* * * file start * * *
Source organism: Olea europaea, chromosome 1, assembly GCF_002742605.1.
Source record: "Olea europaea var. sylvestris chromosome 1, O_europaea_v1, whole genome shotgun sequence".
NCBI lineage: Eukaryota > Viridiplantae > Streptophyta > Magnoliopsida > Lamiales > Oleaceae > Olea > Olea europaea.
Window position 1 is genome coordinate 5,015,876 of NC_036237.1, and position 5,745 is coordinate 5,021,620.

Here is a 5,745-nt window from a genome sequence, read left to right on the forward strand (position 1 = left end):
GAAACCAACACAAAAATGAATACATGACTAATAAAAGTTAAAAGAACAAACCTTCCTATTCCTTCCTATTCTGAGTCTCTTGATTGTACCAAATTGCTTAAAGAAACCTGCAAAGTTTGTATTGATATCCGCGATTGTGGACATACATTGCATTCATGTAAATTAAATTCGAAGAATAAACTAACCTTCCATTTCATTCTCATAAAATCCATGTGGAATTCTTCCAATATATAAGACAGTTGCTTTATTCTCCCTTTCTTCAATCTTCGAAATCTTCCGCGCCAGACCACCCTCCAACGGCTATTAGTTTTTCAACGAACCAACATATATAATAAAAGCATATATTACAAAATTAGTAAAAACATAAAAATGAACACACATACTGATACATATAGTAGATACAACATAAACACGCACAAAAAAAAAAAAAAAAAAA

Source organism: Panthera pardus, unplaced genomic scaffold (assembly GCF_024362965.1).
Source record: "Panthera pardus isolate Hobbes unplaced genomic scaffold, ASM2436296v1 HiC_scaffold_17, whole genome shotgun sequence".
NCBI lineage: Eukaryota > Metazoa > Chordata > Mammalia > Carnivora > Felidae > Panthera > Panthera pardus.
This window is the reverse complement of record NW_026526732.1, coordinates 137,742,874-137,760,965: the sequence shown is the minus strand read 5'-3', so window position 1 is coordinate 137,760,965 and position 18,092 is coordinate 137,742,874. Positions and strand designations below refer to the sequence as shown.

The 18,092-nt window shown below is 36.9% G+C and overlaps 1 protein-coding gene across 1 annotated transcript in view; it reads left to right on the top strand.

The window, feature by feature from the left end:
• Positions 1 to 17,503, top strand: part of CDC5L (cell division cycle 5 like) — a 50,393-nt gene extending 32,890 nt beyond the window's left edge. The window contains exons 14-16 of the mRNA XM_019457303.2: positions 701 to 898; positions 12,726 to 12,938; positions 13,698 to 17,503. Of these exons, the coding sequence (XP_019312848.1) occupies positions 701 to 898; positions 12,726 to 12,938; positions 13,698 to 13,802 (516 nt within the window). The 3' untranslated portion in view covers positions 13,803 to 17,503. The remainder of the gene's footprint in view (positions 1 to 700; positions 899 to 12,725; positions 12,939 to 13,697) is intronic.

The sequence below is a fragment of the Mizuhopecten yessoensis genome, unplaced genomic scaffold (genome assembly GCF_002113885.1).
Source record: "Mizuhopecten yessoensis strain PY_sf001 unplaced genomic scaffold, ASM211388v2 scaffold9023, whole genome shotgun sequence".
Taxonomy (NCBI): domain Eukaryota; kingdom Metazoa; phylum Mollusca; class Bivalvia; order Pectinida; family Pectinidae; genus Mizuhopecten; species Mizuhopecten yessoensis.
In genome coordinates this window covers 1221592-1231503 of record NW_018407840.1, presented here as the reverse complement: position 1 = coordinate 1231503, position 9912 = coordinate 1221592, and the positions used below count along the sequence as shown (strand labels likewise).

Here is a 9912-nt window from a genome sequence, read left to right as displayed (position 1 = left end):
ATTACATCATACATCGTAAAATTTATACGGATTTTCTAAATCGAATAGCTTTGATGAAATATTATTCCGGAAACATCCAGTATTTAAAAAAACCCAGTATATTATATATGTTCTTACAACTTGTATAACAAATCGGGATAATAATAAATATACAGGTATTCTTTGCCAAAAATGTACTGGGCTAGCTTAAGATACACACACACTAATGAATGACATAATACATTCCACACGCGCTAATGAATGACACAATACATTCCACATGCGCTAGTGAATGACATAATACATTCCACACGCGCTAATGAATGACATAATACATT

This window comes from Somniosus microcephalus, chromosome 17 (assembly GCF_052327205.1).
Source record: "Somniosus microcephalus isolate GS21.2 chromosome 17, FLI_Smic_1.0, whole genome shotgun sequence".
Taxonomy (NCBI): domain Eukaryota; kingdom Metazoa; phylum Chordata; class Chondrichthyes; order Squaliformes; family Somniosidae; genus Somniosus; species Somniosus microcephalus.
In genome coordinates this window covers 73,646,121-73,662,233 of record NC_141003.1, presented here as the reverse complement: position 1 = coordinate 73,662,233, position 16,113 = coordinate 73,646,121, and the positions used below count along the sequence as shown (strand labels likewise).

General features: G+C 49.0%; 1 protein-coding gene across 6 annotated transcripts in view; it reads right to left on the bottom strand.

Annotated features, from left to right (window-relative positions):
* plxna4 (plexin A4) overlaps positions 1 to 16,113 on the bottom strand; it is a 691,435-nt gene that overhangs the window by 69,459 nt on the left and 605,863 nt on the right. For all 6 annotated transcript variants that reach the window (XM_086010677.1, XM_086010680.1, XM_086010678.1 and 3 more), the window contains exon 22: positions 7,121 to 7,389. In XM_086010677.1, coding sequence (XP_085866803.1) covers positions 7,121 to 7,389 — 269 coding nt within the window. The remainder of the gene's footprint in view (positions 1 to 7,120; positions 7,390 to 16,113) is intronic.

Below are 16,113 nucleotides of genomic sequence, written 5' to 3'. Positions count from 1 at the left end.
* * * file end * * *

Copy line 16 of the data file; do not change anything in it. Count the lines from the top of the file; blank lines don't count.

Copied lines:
Taxonomy (NCBI): domain Eukaryota; kingdom Metazoa; phylum Mollusca; class Bivalvia; order Pectinida; family Pectinidae; genus Mizuhopecten; species Mizuhopecten yessoensis.